Despite a relatively average 2022 wildfire season, fears of wildfires remain at an “all-time high,” and those fears appear to be one driver of decision-making on property insurance.
A new report from Gallagher Re shows the threat of damaging wildfires in conjunction with inflation and pricing challenges has led to a distressed insurance and reinsurance market, particularly in California.
Gallagher Re’s 2023 U.S. Wildfire State of the Market report gives a rundown of last year’s wildfire season, as well as some commentary on causes, effects and market conditions.
The report’s release follows a developing problem in the fire-prone Western U.S, particularly in California, where carriers are pulling back from writing wildfire insurance in the state.
Eight of the state’s top 20 wildfires have occurred in the last half-dozen years, burning 8,512 structures, according to the Western Fire Chiefs Association. Those losses do not reflect the destruction from the Camp Fire in 2018, the state’s most destructive and deadliest fire, which destroyed 18,804 structures and cost over $16.5 billion.
The Gallagher Re report also addresses growing wildfire threats in other states, such as New Mexico’s devastating wildfire season, and a large and severe fire season in Alaska. The recent years of devastating losses have shifted the view of wildfire risk and led to changes in how it is managed and priced by insurers, according to the report.
“The recent market dislocation signals a new focus on managing wildfire risk,” the report states.
That new focus has been noticeable in California.
State Farm General Insurance Co. announced at the end of May that it had stopped accepting new policy applications for property/casualty insurance in California for reasons including increased risks from wildfires and inflation. The decision followed a similar move by Allstate Corp. last year.
Other large carriers that have announced a reduced appetite for writing California homeowners insurance include American International Group (AIG) and Chubb.
State Farm’s decision to no longer write new personal or business property/casualty policies in California got the attention of Fitch Ratings, which said the move “reflects the poor underwriting experience for California homeowners’ writers.”
Fitch said the decision will further restrict coverage availability in California and prompt premium rate increases going forward.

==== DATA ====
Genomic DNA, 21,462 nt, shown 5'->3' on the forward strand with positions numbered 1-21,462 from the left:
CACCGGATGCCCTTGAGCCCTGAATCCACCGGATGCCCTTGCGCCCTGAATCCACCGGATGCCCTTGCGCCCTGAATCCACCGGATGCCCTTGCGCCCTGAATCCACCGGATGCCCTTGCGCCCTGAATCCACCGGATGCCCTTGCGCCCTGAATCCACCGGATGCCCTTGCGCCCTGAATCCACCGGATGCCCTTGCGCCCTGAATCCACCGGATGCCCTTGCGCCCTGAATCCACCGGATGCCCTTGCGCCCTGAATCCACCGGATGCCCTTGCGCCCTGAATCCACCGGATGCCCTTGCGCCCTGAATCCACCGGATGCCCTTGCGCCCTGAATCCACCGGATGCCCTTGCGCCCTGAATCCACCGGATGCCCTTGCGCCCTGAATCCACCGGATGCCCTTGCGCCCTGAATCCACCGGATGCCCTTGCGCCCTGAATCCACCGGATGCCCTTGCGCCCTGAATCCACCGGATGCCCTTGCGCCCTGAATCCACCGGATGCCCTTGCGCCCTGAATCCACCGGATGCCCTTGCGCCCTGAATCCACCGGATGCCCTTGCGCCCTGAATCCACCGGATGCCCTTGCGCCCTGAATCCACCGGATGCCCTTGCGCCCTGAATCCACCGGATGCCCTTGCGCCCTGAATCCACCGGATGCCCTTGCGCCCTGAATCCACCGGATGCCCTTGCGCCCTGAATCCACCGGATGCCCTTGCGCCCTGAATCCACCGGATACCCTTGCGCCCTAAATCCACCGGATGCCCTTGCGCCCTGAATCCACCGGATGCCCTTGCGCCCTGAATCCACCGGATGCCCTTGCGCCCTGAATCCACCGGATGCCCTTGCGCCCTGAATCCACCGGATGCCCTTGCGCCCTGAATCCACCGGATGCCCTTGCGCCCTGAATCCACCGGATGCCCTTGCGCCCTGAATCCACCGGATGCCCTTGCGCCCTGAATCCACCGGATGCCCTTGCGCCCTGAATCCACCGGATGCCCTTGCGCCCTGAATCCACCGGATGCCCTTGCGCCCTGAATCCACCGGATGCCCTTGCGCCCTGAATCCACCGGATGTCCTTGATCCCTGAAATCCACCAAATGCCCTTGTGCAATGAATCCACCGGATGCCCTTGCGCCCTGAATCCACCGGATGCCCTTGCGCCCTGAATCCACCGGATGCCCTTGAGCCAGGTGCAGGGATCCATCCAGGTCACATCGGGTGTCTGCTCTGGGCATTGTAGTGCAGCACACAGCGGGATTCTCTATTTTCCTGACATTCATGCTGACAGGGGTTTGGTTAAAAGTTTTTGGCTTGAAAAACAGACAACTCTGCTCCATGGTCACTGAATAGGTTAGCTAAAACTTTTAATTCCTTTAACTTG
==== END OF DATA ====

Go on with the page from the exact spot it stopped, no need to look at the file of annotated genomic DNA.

The Gallagher Re report also calls out climate change and continued development in the wildland urban interface for the increased threat of damaging wildfires.
“The continued influence of climate change amplifies the conditions that affect wildfire behavior and extends the season when large and damaging fires can occur, resulting in rising physical costs related to wildfires in the U.S. Long-term temperature and precipitation patterns across the Western U.S. have trended toward warmer and drier conditions, particularly during the peak fire season months of May to November,” the report states.
The risk is compounded by land management practices and expanding urban footprints, particularly within areas in or near densely vegetated areas, known as the wildland urban interface, according to the report.
“The developments in the WUI have increased dramatically in recent years,” the report states. “In California alone, there was a 39 percent increase in housing units in the WUI from 1990 to 2020, according to data from UW Madison SILVIS Lab. Throughout the neighboring U.S. states, housing units in the WUI during the same period increased by 46 percent.”
Nearly 44 million housing units were situated in the WUI by 2020. California had 5.1 million units in the WUI, the report notes.
The report also keys in on reinsurance, which it says has gone through “a dramatic change” in the last six years since following historic levels of loss from wildfires and other natural catastrophes that led to a large increase in reinsurance rates, higher retentions and contractual tightening.
According to the report, property reinsurance rates have risen by more than 60 percent from 2017 to the Jan. 1, 2023, renewals.
“It’s unfortunately a perfect storm for insurance carriers, where you have climate change happening, you have changes in demographics and how people are living and building into a wildland urban interface, and as a result, large wildfires in recent years,” said Toby Hardman, executive vice president at Gallagher Re and one of the report’s authors. “And what’s happening there is it’s causing insurance carriers to have significantly increased financing costs, where before it was really cost-effective to finance wildfire loss through reinsurance or wildfire exposure through reinsurance, those prices have dramatically changed in just a handful of years. And then put on top of that increase a really high inflationary environment, and it results in a very dynamic and evolving marketplace in California especially.”
Outside of California, Gallagher Re is seeing a rapid growth in wildfire risks in states that a few years ago would have generated little worry for the insurance industry, Hardman said.
“California is always going to be by far the No. 1 area when it comes to managing wildfire, but we are seeing and helping our clients and carriers manage proactively wildfire outside of California, which was pretty close to non-existent just a few years ago in terms of really meaningful actions that were being taken by reinsurers and insurers.”